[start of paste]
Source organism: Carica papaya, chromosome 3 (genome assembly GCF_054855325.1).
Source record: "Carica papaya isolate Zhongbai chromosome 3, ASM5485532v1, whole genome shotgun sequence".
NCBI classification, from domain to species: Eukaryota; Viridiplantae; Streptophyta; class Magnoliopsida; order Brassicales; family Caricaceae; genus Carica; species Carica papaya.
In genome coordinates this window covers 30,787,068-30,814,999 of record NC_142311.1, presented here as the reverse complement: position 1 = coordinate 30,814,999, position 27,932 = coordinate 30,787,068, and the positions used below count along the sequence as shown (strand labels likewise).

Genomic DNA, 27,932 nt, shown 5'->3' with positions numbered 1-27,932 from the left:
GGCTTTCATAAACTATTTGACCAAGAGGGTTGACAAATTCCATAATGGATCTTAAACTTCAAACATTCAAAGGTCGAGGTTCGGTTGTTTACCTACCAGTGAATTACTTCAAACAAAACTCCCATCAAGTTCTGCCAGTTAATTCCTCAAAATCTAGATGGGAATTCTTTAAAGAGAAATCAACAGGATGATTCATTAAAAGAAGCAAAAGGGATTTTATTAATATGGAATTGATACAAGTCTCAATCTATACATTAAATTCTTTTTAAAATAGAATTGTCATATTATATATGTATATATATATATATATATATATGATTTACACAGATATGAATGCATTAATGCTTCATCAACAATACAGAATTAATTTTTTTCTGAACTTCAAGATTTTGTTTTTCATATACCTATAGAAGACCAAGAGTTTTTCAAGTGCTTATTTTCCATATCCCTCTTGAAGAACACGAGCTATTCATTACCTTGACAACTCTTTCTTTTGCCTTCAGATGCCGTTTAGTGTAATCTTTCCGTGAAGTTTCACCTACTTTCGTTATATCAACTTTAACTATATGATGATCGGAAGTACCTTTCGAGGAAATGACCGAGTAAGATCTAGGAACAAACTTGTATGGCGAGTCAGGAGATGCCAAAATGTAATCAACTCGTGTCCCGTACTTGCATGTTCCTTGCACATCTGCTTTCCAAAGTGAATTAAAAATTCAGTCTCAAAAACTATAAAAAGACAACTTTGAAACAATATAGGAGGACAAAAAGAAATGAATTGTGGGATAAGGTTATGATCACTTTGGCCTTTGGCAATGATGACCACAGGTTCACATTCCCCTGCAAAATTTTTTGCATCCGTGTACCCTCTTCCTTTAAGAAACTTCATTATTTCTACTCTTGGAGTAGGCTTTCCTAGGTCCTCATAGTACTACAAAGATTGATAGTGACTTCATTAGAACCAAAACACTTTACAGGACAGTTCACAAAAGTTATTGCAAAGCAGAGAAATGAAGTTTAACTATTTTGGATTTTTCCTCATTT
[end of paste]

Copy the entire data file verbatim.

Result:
Source organism: Carica papaya, chromosome 3 (genome assembly GCF_054855325.1).
Source record: "Carica papaya isolate Zhongbai chromosome 3, ASM5485532v1, whole genome shotgun sequence".
NCBI classification, from domain to species: Eukaryota; Viridiplantae; Streptophyta; class Magnoliopsida; order Brassicales; family Caricaceae; genus Carica; species Carica papaya.
In genome coordinates this window covers 30,787,068-30,814,999 of record NC_142311.1, presented here as the reverse complement: position 1 = coordinate 30,814,999, position 27,932 = coordinate 30,787,068, and the positions used below count along the sequence as shown (strand labels likewise).

Genomic DNA, 27,932 nt, shown 5'->3' with positions numbered 1-27,932 from the left:
GGCTTTCATAAACTATTTGACCAAGAGGGTTGACAAATTCCATAATGGATCTTAAACTTCAAACATTCAAAGGTCGAGGTTCGGTTGTTTACCTACCAGTGAATTACTTCAAACAAAACTCCCATCAAGTTCTGCCAGTTAATTCCTCAAAATCTAGATGGGAATTCTTTAAAGAGAAATCAACAGGATGATTCATTAAAAGAAGCAAAAGGGATTTTATTAATATGGAATTGATACAAGTCTCAATCTATACATTAAATTCTTTTTAAAATAGAATTGTCATATTATATATGTATATATATATATATATATATATGATTTACACAGATATGAATGCATTAATGCTTCATCAACAATACAGAATTAATTTTTTTCTGAACTTCAAGATTTTGTTTTTCATATACCTATAGAAGACCAAGAGTTTTTCAAGTGCTTATTTTCCATATCCCTCTTGAAGAACACGAGCTATTCATTACCTTGACAACTCTTTCTTTTGCCTTCAGATGCCGTTTAGTGTAATCTTTCCGTGAAGTTTCACCTACTTTCGTTATATCAACTTTAACTATATGATGATCGGAAGTACCTTTCGAGGAAATGACCGAGTAAGATCTAGGAACAAACTTGTATGGCGAGTCAGGAGATGCCAAAATGTAATCAACTCGTGTCCCGTACTTGCATGTTCCTTGCACATCTGCTTTCCAAAGTGAATTAAAAATTCAGTCTCAAAAACTATAAAAAGACAACTTTGAAACAATATAGGAGGACAAAAAGAAATGAATTGTGGGATAAGGTTATGATCACTTTGGCCTTTGGCAATGATGACCACAGGTTCACATTCCCCTGCAAAATTTTTTGCATCCGTGTACCCTCTTCCTTTAAGAAACTTCATTATTTCTACTCTTGGAGTAGGCTTTCCTAGGTCCTCATAGTACTACAAAGATTGATAGTGACTTCATTAGAACCAAAACACTTTACAGGACAGTTCACAAAAGTTATTGCAAAGCAGAGAAATGAAGTTTAACTATTTTGGATTTTTCCTCATTT